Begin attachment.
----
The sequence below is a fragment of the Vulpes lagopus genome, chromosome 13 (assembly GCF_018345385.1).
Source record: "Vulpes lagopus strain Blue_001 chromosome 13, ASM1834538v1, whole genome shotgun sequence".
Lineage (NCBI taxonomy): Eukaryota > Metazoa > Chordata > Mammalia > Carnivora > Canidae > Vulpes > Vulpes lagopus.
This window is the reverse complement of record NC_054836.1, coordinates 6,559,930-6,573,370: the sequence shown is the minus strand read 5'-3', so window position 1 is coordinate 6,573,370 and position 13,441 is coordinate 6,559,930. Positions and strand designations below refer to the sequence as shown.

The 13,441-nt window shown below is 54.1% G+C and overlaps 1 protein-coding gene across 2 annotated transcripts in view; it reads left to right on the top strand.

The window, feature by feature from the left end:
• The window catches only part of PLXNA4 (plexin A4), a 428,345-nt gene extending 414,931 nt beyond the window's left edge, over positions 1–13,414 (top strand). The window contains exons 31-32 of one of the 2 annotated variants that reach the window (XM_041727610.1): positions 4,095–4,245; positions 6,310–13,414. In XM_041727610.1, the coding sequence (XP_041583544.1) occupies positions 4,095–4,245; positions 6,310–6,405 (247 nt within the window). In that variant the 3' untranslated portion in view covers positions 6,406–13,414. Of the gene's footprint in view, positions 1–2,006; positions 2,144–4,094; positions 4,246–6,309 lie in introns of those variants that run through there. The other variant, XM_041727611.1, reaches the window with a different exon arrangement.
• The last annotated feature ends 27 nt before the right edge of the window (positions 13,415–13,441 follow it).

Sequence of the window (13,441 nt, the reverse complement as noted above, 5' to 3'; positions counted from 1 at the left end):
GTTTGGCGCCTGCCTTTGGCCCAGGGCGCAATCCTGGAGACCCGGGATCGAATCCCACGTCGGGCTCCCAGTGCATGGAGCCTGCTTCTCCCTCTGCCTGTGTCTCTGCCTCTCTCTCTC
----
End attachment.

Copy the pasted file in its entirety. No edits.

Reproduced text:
The sequence below is a fragment of the Vulpes lagopus genome, chromosome 13 (assembly GCF_018345385.1).
Source record: "Vulpes lagopus strain Blue_001 chromosome 13, ASM1834538v1, whole genome shotgun sequence".
Lineage (NCBI taxonomy): Eukaryota > Metazoa > Chordata > Mammalia > Carnivora > Canidae > Vulpes > Vulpes lagopus.
This window is the reverse complement of record NC_054836.1, coordinates 6,559,930-6,573,370: the sequence shown is the minus strand read 5'-3', so window position 1 is coordinate 6,573,370 and position 13,441 is coordinate 6,559,930. Positions and strand designations below refer to the sequence as shown.

The 13,441-nt window shown below is 54.1% G+C and overlaps 1 protein-coding gene across 2 annotated transcripts in view; it reads left to right on the top strand.

The window, feature by feature from the left end:
• The window catches only part of PLXNA4 (plexin A4), a 428,345-nt gene extending 414,931 nt beyond the window's left edge, over positions 1–13,414 (top strand). The window contains exons 31-32 of one of the 2 annotated variants that reach the window (XM_041727610.1): positions 4,095–4,245; positions 6,310–13,414. In XM_041727610.1, the coding sequence (XP_041583544.1) occupies positions 4,095–4,245; positions 6,310–6,405 (247 nt within the window). In that variant the 3' untranslated portion in view covers positions 6,406–13,414. Of the gene's footprint in view, positions 1–2,006; positions 2,144–4,094; positions 4,246–6,309 lie in introns of those variants that run through there. The other variant, XM_041727611.1, reaches the window with a different exon arrangement.
• The last annotated feature ends 27 nt before the right edge of the window (positions 13,415–13,441 follow it).

Sequence of the window (13,441 nt, the reverse complement as noted above, 5' to 3'; positions counted from 1 at the left end):
GTTTGGCGCCTGCCTTTGGCCCAGGGCGCAATCCTGGAGACCCGGGATCGAATCCCACGTCGGGCTCCCAGTGCATGGAGCCTGCTTCTCCCTCTGCCTGTGTCTCTGCCTCTCTCTCTC